“You see here old traditions, but we must add something new. Even our great-grandfathers were adding something new.” —Beka Gotsadze

Gotsa Wines Gotsa Wines
Tradition is a word that comes up repeatedly during my winery visits, and everyone seems to have their own way of engaging with it. While many winemakers want to make wines the old way—in qvevri, using only grapes with their skins, stems and pips, without adding yeasts or enzymes and without controlling the temperature—Beka Gotsadze thinks this is ludicrous. “I’m not going to just sit here and ask God to give me good wines,” he says. “You have to control the temperature; you have to take care of them.”

Gotsadze is an architect who grew up in Tbilisi; his great-grandfather made wine, but Gotsadze is the first to have made it a business. He set up Gotsa, his winery, in the family’s weekend house, about 45 minutes west of the city, in the high hills of the Asureti Valley. “My idea was to find a mountain place,” he says. “Up here, it’s ten degrees cooler than the vineyards. At lower altitudes, you can’t leave wine in qvevri unless your cellar is two basements deep.”

Gotsadze does use qvevri, and he doesn’t use any inputs like cultured yeasts or enzymes. Yet he finds that, even on his hilltop, the ferments get pretty warm. So, before he buried the vessels, he wrapped them in silicon tubing allowing him to cool them with spring water. “And then we drain the warm water into our swimming pool,” he says.

As his wife fills a table with cheese pies and an array of vegetable salads, he uncorks a wine with a pop and lets it spill into glasses: It’s made from chinuri, a grape that’s particular to his region, but in a *pétillant-naturel style. “The first time you have a pét-nat,” he says, “you never want to drink anything else.”

And yet he can’t keep himself from tinkering: He shows off a strawberry-scented chinuri, macerated eight months on the skins, no stems, and then a blend of tsiska and tsoulikouri, two grapes from Imereti, farther west, that he appreciates for their freshness. He begins to uncork bottles faster than I can track them, from feather-light whites to rich reds. “I want to be able to give people something different to drink every year,” he says. “You see here old traditions, but we must add something new—even our great-grandfathers were adding something new.”

Driving through the country, it’s easy to get the impression that all Georgian wine is made in qvevri. They are everywhere, decorating entryways and gardens, or lying in fields like giant eggs. At one winery, the manager explained that “Everyone makes wine in qvevri—unless they are lazy.” He wasn’t referring to professionals, just to everyday people. Such is the deep-seated nature of wine culture here. Yet only about three percent of commercially produced Georgian wines are made in qvevri. Many wineries make interesting wines without them, like Danieli, a small winery in Argokhi in northeast Kakheti.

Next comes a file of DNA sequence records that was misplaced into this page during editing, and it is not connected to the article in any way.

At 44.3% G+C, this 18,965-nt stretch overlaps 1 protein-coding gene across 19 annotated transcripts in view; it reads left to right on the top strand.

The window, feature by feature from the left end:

Owner Eka Tchvritidze, a champion horseback rider who grew up in Argokhi and went to school in the US, explains to me that she’d never intended to go into wine. She’d been living in the US, in fact, when she met her future husband, a Dane named Olaf Malver, and the two began a business leading outdoor-adventure trips. At some point, she says, she realized she had to return home to Georgia, so the two shifted their focus to the Caucasus.

At one winery, the manager told me, “Everyone makes wine in qvevri—unless they are lazy.” Yet only about three percent of commercially produced Georgian wines are made in qvevri. Others, like Eka Tchvritidze of Danieli, use Western vessels, like stainless-steel tanks and oak barrels.
One day, out in search of a rare native tree, they ran into a family friend who invited them in and poured some wine. “Olaf said, “What is this?!” she recalls. “It was kisi. But it was 2005; nobody knew kisi anymore.” It’s fruitier than rkatsiteli, with flavors that can evoke ripe pear and white cherries. Malver found the wine fascinating; he hadn’t realized that Georgian wine could be so delicious. He and Tchvritidze decided to start making wine, focusing on reviving kisi. By 2011 they’d planted 15 acres; now they have 19, and a winery they completed in 2017.

Tchvritidze pours a glass of her 2017 Kisi, explaining that they pick the grapes at four a.m. to preserve the acidity and fresh flavors, then cold-soak the fruit and ferment it in stainless-steel tanks. It’s clean and spicy, with kisi’s soft, succulent fruit at the forefront. “I think of kisi as a supermodel, sleek, curvy and blonde,” Tchvritidze says; she finds that fermentation in steel tanks lets the wine retain a clean angularity that gives it shape and energy.

At the same time, she admits she felt pressure, as a Georgian, to produce qvevri wine. “Olaf didn’t want to; he associated them with dirty, Brett-y wines,” she explains, but she prevailed, and added a twist: It’s macerated on the skins in qvevri for four months, then racked into French oak barrels. The 2017 qvevri version is golden and voluptuous, with flavors of peaches and peach skin, the wine tannic and hearty, yet chic.

Tchvritidze sets out a plate of salty cheese on the table, and this qvevri kisi takes on its gamey tang—a quality that makes me immediately think of it as more “Georgian” than the stainless-steel version. But then I imagine being here on a hot summer day, at a table brimming with the extensive array of vegetable salads Georgia is known for. Or stopping by the lounge at Fabrika for an aperitif. Who’s to say what’s more Georgian in 2018? If there’s anything that defines Georgian wine today, it’s the variety on offer, and the optimism that they carry.

This feature appears in the print edition of December 2018.